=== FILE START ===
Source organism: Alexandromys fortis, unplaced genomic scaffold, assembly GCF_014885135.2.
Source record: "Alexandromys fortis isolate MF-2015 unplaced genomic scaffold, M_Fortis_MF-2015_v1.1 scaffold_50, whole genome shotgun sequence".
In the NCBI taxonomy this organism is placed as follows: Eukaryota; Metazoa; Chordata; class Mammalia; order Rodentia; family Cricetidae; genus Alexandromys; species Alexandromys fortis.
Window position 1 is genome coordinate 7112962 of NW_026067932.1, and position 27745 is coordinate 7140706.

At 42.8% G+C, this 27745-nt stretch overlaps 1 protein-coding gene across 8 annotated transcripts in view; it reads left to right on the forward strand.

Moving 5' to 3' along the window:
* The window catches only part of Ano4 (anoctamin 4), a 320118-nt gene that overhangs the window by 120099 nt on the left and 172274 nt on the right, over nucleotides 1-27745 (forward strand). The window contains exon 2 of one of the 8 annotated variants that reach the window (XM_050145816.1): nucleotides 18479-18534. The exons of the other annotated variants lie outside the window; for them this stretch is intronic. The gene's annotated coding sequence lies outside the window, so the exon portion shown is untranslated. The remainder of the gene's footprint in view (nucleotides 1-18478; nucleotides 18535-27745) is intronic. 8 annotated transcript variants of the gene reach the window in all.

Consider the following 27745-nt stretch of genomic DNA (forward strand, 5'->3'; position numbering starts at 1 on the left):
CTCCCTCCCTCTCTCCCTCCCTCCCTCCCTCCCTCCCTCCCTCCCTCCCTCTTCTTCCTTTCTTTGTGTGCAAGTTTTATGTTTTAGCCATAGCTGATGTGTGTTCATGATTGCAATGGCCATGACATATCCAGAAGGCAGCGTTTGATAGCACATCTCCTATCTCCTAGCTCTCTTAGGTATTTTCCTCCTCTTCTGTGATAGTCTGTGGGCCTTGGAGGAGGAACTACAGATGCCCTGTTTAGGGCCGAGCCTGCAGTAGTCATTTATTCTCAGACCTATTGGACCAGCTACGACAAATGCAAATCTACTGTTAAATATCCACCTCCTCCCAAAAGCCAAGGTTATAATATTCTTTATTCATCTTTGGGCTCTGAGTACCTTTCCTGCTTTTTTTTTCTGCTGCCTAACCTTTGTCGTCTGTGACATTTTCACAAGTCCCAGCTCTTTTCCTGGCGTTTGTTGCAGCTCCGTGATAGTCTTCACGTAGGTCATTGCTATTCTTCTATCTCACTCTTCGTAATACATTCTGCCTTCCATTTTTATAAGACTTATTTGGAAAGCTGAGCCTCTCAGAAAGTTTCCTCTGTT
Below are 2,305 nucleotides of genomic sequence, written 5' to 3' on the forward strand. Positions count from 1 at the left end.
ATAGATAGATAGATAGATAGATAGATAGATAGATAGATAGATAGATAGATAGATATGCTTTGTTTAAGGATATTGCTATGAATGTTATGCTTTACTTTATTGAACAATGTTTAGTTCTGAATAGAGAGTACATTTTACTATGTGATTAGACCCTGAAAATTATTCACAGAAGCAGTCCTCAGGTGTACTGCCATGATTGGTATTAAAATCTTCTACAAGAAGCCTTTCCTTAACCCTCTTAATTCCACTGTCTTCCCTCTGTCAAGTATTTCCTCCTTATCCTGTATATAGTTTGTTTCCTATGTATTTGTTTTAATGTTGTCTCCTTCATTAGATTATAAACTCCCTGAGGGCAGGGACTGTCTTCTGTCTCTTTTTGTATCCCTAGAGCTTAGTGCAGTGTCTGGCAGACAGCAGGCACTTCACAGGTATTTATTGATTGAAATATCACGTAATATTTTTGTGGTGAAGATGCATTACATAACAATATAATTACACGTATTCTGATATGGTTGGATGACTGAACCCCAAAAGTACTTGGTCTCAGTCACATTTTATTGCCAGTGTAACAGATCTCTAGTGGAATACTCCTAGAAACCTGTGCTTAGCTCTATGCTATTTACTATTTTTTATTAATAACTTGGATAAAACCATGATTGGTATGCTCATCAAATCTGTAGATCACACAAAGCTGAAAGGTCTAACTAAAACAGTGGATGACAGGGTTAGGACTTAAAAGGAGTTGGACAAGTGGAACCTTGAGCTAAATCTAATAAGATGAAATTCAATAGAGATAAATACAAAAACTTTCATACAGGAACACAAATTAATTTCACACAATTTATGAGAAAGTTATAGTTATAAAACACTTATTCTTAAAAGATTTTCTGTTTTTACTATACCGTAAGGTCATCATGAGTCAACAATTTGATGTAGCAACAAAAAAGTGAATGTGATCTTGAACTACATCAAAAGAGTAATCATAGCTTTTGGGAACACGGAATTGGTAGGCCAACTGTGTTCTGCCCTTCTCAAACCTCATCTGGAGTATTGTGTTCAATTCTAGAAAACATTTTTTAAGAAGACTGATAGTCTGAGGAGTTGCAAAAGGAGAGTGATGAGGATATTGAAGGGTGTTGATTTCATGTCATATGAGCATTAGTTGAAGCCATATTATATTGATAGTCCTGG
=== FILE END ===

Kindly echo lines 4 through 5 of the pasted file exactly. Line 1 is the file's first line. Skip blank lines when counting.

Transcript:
Window position 1 is genome coordinate 7112962 of NW_026067932.1, and position 27745 is coordinate 7140706.

At 42.8% G+C, this 27745-nt stretch overlaps 1 protein-coding gene across 8 annotated transcripts in view; it reads left to right on the forward strand.